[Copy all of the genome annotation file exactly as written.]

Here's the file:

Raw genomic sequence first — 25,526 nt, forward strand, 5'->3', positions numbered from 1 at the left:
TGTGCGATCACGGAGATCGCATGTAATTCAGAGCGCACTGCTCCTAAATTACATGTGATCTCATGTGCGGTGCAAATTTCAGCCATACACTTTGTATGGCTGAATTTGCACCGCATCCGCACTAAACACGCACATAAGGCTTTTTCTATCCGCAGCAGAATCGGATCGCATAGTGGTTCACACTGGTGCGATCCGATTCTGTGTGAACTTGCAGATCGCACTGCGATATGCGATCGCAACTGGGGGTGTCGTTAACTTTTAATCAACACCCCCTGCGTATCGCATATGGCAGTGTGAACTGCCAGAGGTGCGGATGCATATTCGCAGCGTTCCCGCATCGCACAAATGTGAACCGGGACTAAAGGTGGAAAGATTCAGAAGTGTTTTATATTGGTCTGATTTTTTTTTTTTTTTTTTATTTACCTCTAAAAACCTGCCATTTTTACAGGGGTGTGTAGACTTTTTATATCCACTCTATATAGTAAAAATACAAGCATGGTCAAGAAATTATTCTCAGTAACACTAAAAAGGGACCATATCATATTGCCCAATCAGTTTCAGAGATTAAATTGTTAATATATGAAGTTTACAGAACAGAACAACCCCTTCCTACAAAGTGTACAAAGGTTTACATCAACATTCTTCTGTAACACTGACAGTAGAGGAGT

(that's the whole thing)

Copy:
Raw genomic sequence first — 25,526 nt, forward strand, 5'->3', positions numbered from 1 at the left:
TGTGCGATCACGGAGATCGCATGTAATTCAGAGCGCACTGCTCCTAAATTACATGTGATCTCATGTGCGGTGCAAATTTCAGCCATACACTTTGTATGGCTGAATTTGCACCGCATCCGCACTAAACACGCACATAAGGCTTTTTCTATCCGCAGCAGAATCGGATCGCATAGTGGTTCACACTGGTGCGATCCGATTCTGTGTGAACTTGCAGATCGCACTGCGATATGCGATCGCAACTGGGGGTGTCGTTAACTTTTAATCAACACCCCCTGCGTATCGCATATGGCAGTGTGAACTGCCAGAGGTGCGGATGCATATTCGCAGCGTTCCCGCATCGCACAAATGTGAACCGGGACTAAAGGTGGAAAGATTCAGAAGTGTTTTATATTGGTCTGATTTTTTTTTTTTTTTTTTATTTACCTCTAAAAACCTGCCATTTTTACAGGGGTGTGTAGACTTTTTATATCCACTCTATATAGTAAAAATACAAGCATGGTCAAGAAATTATTCTCAGTAACACTAAAAAGGGACCATATCATATTGCCCAATCAGTTTCAGAGATTAAATTGTTAATATATGAAGTTTACAGAACAGAACAACCCCTTCCTACAAAGTGTACAAAGGTTTACATCAACATTCTTCTGTAACACTGACAGTAGAGGAGT